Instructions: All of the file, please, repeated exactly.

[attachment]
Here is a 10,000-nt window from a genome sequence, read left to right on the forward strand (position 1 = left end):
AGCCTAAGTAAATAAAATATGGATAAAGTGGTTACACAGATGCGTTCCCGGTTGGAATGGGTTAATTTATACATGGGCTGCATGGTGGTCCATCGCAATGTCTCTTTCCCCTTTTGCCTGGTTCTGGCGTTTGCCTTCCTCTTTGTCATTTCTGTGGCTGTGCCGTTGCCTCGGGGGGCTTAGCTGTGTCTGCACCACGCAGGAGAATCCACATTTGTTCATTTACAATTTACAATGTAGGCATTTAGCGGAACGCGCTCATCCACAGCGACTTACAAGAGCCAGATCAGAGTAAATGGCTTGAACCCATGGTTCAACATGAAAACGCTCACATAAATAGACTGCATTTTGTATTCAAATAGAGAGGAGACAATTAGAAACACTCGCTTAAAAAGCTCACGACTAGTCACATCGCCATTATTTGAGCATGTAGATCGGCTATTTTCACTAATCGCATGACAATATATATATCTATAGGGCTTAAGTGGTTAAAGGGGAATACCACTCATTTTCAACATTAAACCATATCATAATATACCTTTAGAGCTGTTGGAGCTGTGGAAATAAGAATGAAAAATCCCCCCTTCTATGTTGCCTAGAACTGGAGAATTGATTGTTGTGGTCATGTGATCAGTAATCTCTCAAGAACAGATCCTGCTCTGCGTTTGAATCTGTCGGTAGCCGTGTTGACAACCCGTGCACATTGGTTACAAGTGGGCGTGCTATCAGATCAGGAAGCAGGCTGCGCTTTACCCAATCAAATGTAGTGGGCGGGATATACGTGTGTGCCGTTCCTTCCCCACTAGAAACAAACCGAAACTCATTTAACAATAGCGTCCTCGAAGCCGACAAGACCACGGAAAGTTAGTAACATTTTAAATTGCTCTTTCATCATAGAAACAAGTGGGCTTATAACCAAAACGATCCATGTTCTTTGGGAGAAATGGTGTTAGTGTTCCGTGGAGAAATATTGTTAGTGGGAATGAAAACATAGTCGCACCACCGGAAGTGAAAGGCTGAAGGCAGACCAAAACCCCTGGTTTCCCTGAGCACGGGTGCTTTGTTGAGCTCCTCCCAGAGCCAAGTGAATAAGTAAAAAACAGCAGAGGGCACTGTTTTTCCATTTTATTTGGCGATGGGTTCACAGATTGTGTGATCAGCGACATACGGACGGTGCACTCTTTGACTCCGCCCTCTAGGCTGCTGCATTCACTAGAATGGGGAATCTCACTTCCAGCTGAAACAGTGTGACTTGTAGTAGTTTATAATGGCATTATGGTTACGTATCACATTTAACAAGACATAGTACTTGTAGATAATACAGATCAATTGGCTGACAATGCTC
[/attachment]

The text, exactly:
Here is a 10,000-nt window from a genome sequence, read left to right on the forward strand (position 1 = left end):
AGCCTAAGTAAATAAAATATGGATAAAGTGGTTACACAGATGCGTTCCCGGTTGGAATGGGTTAATTTATACATGGGCTGCATGGTGGTCCATCGCAATGTCTCTTTCCCCTTTTGCCTGGTTCTGGCGTTTGCCTTCCTCTTTGTCATTTCTGTGGCTGTGCCGTTGCCTCGGGGGGCTTAGCTGTGTCTGCACCACGCAGGAGAATCCACATTTGTTCATTTACAATTTACAATGTAGGCATTTAGCGGAACGCGCTCATCCACAGCGACTTACAAGAGCCAGATCAGAGTAAATGGCTTGAACCCATGGTTCAACATGAAAACGCTCACATAAATAGACTGCATTTTGTATTCAAATAGAGAGGAGACAATTAGAAACACTCGCTTAAAAAGCTCACGACTAGTCACATCGCCATTATTTGAGCATGTAGATCGGCTATTTTCACTAATCGCATGACAATATATATATCTATAGGGCTTAAGTGGTTAAAGGGGAATACCACTCATTTTCAACATTAAACCATATCATAATATACCTTTAGAGCTGTTGGAGCTGTGGAAATAAGAATGAAAAATCCCCCCTTCTATGTTGCCTAGAACTGGAGAATTGATTGTTGTGGTCATGTGATCAGTAATCTCTCAAGAACAGATCCTGCTCTGCGTTTGAATCTGTCGGTAGCCGTGTTGACAACCCGTGCACATTGGTTACAAGTGGGCGTGCTATCAGATCAGGAAGCAGGCTGCGCTTTACCCAATCAAATGTAGTGGGCGGGATATACGTGTGTGCCGTTCCTTCCCCACTAGAAACAAACCGAAACTCATTTAACAATAGCGTCCTCGAAGCCGACAAGACCACGGAAAGTTAGTAACATTTTAAATTGCTCTTTCATCATAGAAACAAGTGGGCTTATAACCAAAACGATCCATGTTCTTTGGGAGAAATGGTGTTAGTGTTCCGTGGAGAAATATTGTTAGTGGGAATGAAAACATAGTCGCACCACCGGAAGTGAAAGGCTGAAGGCAGACCAAAACCCCTGGTTTCCCTGAGCACGGGTGCTTTGTTGAGCTCCTCCCAGAGCCAAGTGAATAAGTAAAAAACAGCAGAGGGCACTGTTTTTCCATTTTATTTGGCGATGGGTTCACAGATTGTGTGATCAGCGACATACGGACGGTGCACTCTTTGACTCCGCCCTCTAGGCTGCTGCATTCACTAGAATGGGGAATCTCACTTCCAGCTGAAACAGTGTGACTTGTAGTAGTTTATAATGGCATTATGGTTACGTATCACATTTAACAAGACATAGTACTTGTAGATAATACAGATCAATTGGCTGACAATGCTC